- 8:45 am Friday, July 25th, 2014 by Greg Bluestein, Daniel Malloy and Jim Galloway
The screaming letter that Gov. Nathan Deal fired off to the White House was
Shortly after Deal’s office announced the letter, his campaign spokesman Jen Talaber sent out her own missive declaring the children are “victims of misguided federal policy implemented by President Obama” and criticizing his rival, state Sen. Jason Carter, for voting against an immigration crackdown.
“Where does he stand now that he knows the humanitarian crisis this has sparked? Does he think the Obama administration is handling this well? Does he think the administration should continue sending unaccompanied minors to Georgia without informing the state?”
Carter spokesman Bryan Thomas [More]
- 6:00 am Friday, July 25th, 2014 by Greg Bluestein
A former Republican lawmaker filed an ethics complaint claiming a star-studded fundraiser boosting Democratic gubernatorial candidate Jason Carter is “grossly unethical and illegal.”
Carter’s staff later counterpunched by leveling two ethics charges against Deal’s campaign.
The initial complaint, dated July 17, contends that Carter, a state senator, violated rules barring lawmakers and statewide officers from accepting contributions or pledges for campaign cash while the Legislature is in session. It was filed by John Douglas, a former state senator.
- 2:56 pm Thursday, July 24th, 2014 by Greg Bluestein
The following dispatch comes from our AJC colleague Jeremy Redmon:
It didn’t take long for future congressman Barry Loudermilk and former congressman Bob Barr to chat as returns in their runoff race started rolling in. Loudermilk handily defeated the ex-congressman to win his party’s nod for the 11th District.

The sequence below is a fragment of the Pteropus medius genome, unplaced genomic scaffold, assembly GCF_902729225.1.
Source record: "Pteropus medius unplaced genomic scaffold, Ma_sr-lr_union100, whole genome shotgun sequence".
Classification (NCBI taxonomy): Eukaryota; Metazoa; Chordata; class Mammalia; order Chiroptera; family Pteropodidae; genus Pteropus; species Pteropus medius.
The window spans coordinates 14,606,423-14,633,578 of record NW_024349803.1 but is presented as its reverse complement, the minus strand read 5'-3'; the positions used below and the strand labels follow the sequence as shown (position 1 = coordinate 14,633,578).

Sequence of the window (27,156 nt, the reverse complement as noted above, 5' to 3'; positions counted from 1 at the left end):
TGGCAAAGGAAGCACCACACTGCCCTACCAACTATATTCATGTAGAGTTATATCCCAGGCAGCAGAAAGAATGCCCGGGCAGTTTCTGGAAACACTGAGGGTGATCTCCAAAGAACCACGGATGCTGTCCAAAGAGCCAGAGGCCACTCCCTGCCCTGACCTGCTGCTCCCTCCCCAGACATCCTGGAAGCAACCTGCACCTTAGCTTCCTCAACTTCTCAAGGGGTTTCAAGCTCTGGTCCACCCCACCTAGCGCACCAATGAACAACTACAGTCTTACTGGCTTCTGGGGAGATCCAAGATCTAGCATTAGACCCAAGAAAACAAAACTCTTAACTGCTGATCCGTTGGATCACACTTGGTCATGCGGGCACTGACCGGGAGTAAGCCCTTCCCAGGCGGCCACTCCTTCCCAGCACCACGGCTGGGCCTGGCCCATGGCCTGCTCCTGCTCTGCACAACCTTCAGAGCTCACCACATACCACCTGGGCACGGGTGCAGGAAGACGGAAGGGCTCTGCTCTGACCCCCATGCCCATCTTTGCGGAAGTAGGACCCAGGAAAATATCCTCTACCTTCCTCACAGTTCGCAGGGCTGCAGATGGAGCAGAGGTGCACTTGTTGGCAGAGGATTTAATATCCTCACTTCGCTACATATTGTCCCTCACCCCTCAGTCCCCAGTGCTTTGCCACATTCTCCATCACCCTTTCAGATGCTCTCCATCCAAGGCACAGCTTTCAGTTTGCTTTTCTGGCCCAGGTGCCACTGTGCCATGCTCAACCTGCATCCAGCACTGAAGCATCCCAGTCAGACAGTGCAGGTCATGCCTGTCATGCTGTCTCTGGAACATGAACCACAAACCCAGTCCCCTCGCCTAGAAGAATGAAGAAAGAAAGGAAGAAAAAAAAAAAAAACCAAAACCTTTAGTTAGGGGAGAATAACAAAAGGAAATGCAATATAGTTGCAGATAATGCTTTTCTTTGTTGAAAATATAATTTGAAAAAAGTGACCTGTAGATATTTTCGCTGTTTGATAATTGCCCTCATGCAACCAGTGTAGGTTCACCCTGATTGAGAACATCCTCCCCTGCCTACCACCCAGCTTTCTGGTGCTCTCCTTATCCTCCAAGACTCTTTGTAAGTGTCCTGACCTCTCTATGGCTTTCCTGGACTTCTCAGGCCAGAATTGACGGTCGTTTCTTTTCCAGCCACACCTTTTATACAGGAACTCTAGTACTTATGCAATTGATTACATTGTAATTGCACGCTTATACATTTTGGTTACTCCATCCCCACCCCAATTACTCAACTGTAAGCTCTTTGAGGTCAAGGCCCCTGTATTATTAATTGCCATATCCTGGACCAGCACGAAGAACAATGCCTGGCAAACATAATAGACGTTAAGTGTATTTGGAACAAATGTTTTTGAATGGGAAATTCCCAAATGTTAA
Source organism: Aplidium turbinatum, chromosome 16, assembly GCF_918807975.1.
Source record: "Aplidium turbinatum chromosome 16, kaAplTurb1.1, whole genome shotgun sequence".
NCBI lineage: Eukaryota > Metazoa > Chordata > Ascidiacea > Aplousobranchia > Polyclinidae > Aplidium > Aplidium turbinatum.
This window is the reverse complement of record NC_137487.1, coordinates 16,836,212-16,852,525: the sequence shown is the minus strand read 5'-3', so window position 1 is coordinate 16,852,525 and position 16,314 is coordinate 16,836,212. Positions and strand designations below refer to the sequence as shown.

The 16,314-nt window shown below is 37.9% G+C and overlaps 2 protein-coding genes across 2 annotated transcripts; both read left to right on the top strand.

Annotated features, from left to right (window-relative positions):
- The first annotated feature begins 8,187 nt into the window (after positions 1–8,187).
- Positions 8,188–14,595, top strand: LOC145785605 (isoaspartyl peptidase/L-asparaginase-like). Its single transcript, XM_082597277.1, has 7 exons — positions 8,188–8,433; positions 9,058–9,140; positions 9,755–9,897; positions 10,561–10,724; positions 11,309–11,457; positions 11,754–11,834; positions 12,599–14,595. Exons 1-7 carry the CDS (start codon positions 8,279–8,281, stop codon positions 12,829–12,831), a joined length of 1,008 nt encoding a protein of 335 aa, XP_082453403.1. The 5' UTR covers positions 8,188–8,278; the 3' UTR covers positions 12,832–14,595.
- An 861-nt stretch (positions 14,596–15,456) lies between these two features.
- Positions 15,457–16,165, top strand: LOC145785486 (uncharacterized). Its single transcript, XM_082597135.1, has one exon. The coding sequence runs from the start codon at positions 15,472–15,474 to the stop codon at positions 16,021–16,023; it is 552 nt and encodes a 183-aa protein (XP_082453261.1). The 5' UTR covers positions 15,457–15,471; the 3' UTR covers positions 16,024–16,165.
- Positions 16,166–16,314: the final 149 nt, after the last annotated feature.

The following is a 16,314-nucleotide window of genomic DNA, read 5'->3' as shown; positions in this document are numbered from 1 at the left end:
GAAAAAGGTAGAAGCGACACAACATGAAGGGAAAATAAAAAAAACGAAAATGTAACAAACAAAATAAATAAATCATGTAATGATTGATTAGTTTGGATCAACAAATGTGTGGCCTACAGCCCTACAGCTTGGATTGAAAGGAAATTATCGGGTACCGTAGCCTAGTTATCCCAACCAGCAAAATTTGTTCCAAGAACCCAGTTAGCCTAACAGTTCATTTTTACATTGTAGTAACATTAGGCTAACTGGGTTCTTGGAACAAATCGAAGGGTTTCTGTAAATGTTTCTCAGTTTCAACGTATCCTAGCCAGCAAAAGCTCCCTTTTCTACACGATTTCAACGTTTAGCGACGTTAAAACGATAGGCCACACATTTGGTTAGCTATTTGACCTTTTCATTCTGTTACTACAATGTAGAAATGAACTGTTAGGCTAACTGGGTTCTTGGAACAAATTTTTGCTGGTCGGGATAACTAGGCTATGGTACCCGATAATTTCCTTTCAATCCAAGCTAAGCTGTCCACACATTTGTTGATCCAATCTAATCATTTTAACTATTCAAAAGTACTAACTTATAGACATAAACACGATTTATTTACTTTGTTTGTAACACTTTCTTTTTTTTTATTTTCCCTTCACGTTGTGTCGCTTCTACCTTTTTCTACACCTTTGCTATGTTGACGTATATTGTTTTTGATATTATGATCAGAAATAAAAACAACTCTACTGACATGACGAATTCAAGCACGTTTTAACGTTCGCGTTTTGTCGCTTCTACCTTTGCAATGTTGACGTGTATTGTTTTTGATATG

Bob Barr, who gave a colorful concession on Election Night. AJC file
“You rascal, you whupped me,” was Loudermilk’s recollection of Barr’s opening line during what he described as a short and cordial conversation.
“If I put myself in his shoes,” Loudermilk said. “I don’t know what I would say other than just, [More]
- 9:49 am Thursday, July 24th, 2014 by Greg Bluestein, Daniel Malloy and Jim Galloway
Early this week, Gov. Nathan Deal got on the phone with more than a few nervous Republican state lawmakers and promised to pull out all the stops in the upcoming election.
Proof arrived Wednesday morning in the inboxes of laptops and smartphones across Georgia: A re-introduction to Sandra Deal, the First Lady of Georgia.
It wasn’t a campaign piece, but an official communication from the Office of the Governor in its weekly newsletter. (If you didn’t get one, see it here.)
And contentwise, the most controversial part of the message was a recipe for gluten-free almond cookies.
But the post-Election Day timing was [More]
- 6:00 am Thursday, July 24th, 2014 by Greg Bluestein
Gov. Nathan Deal’s chief spokesman, Brian Robinson, is known for his use of, er, colorful language when confronting critics of his boss. Now we also know he may need a few extra pillows in his first-floor Capitol office.
In an April 9 email to other Deal aides, Robinson sent a link to an Insider post detailing ethics chief Holly LaBerge’s critique of the governor’s ethics overhaul. Below the link were these words:
“She told the AJC that she doesn’t like the governor’s proposal because the commission would be too big and would outnumber the employees. I’m stuffing a pillow in my [More]